Charles Messier Reference Libraries

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Virgo Cluster
2010-09-16 15:18:29

The Virgo Cluster consists of galaxies at a distance of around 59 Mly away in the constellation Virgo. Containing between 1300 to 2000 galaxies the Virgo Cluster is the heart of the Local Supercluster. Its mass is estimated at 1.2 × 1015 M☉ out to 8 degrees of the cluster's center or a radius of about 2.2 Mpc. Most of the brighter galaxies in the cluster were discovered by Charles...

Whirlpool Galaxy M51
2004-10-19 04:45:40

Whirlpool Galaxy -- Discovered 1773 by Charles Messier. The famous Whirlpool galaxy M51 was one of Charles Messier's original discoveries: He discovered it on October 13, 1773, when observing a comet, and described it as a "very faint nebula, without stars" which is difficult to see. Its companion, NGC 5195, was discovered in 1781 by his friend, Pierre Mchain, so that it is mentioned in...

Trifid Nebula
2004-10-19 04:45:40

Trifid Nebula -- Discovered by Charles Messier in 1764. Charles Messier discovered this object on June 5, 1764, and described it as a cluster of stars of 8th to 9th magnitude, enveloped in nebulosity. The Trifid Nebula M20 is famous for its three-lobed appearance. This may have caused William Herschel, who normally carefully avoided to number Messier's objects in his catalog, to assign...

Sunflower Galaxy M63
2004-10-19 04:45:40

Sunflower Galaxy (M63) -- Discovered 1779 by Pierre Mchain. M63 was the very first discovery of a Deep Sky object by Messier's friend, Pierre Mchain, who caught it up on June 14, 1779. On the same day, Charles Messier included it in his catalog. The Sunflower galaxy M63 is one of the early recognized spiral galaxies, listed by Lord Rosse as one of 14 "spiral nebulae" discovered to 1850....

Sombrero Galaxy
2004-10-19 04:45:40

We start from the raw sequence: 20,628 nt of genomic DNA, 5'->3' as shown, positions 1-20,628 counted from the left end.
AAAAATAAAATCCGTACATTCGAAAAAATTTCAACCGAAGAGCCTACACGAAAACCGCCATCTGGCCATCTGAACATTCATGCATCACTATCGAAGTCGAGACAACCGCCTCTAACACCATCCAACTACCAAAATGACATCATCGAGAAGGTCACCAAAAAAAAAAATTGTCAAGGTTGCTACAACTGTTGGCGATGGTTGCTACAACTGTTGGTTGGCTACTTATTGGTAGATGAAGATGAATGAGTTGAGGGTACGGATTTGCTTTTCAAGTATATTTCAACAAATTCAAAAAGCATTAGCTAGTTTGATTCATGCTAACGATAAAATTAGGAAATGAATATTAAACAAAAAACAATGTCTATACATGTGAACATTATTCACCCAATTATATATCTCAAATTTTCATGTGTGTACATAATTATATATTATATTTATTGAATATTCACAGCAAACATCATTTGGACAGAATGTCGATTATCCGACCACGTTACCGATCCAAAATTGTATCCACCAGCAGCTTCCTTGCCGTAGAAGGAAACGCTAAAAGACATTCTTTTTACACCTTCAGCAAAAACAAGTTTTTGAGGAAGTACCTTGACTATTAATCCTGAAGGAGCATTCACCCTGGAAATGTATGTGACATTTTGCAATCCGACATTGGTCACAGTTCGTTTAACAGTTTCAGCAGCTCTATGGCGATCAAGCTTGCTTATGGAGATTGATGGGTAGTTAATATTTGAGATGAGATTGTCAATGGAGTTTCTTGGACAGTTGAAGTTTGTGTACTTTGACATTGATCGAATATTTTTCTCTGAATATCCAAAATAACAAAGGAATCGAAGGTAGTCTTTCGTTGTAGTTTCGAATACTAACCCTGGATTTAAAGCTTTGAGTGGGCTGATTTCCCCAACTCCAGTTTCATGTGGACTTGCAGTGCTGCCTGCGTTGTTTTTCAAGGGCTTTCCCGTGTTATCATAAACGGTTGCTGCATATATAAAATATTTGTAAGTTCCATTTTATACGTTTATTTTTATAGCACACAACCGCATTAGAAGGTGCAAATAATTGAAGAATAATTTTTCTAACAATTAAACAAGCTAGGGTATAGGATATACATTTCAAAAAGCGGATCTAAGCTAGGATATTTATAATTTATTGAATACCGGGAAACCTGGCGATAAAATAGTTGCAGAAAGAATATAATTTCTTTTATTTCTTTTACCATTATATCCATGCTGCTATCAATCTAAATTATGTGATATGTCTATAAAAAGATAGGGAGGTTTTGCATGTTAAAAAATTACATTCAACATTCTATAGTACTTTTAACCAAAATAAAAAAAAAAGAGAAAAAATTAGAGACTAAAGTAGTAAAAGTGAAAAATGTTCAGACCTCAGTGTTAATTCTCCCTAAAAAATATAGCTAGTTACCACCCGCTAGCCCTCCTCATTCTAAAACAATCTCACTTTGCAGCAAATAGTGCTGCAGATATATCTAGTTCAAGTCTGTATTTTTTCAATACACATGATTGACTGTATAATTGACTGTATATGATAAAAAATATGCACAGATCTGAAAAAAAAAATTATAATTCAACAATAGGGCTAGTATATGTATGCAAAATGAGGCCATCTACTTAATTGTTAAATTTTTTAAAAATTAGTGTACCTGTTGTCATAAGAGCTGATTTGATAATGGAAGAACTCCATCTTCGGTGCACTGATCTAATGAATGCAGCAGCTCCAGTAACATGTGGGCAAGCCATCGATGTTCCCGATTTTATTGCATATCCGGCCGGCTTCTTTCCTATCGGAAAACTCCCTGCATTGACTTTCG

Sombrero Galaxy -- Discovered by Pierre Mchain or Charles Messier in 1781. M104 is numerically the first object of the catalog which was not included in Messier's originally published catalog. However, Charles Messier added it by hand to his personal copy on May 11, 1781, and described it as a "very faint nebula." It was Camille Flammarion who found that its position coincided with...

Owl Nebula
2004-10-19 04:45:40

Owl Nebula -- Dicovered by Pierre Mchain in 1781. The Owl Nebula M97 is one of the fainter objects in Messier's catalog, discovered by Pierre Mchain on February 16, 1781. In his description of this object, Charles Messier also mentions two other nebulous objects that he (and Mchain) have seen at about the same time, but which he had not added in his printed catalog version of 1781 (in...

Orion Nebula
2004-10-19 04:45:40

Orion Nebula -- Discovered 1610 by Nicholas-Claude Fabri de Peiresc. Located at a distance of about 1,600 (or perhaps 1,500) light years, the Orion Nebula is the brightest diffuse nebula in the sky, visible to the naked eye, and rewarding in telescopes of every size, from the smallest glasses to the greatest Earth-bound observatories and the Hubble Space Telescope. It is the main part...

Messier Object
2004-10-19 04:45:40

Messier Object -- During the years from 1758 to 1782 Charles Messier, a French astronomer (1730 - 1817), compiled a list of approximately 100 diffuse objects that were difficult to distinguish from comets through the telescopes of the day. Discovering comets was the way to make a name for yourself in astronomy in the 18th century -- Messier's aim was to catalog the objects that were often...

Lagoon Nebula
2004-10-19 04:45:40

Lagoon Nebula -- The Lagoon Nebula was discovered by Le Gentil in 1747. As often for diffuse nebulae, the cluster of young stars which has formed from the nebula's material was discovered first. In this case the young open cluster NGC 6530 in the Eastern half of M8 was discovered by Flamsteed about 1680, and again seen by De Ch'seaux in 1746, before Le Gentil found the nebula in 1747....

Word of the Day
  • The horn of a unicorn considered as a medical or pharmacological ingredient.
  • A winged horse with a single horn on its head; a winged unicorn.
The word 'alicorn' comes from Italian alicorno, already associated with unicorns and reinterpreted, popularized by Bearing an Hourglass (1984) and other fantasy novels by Piers Anthony.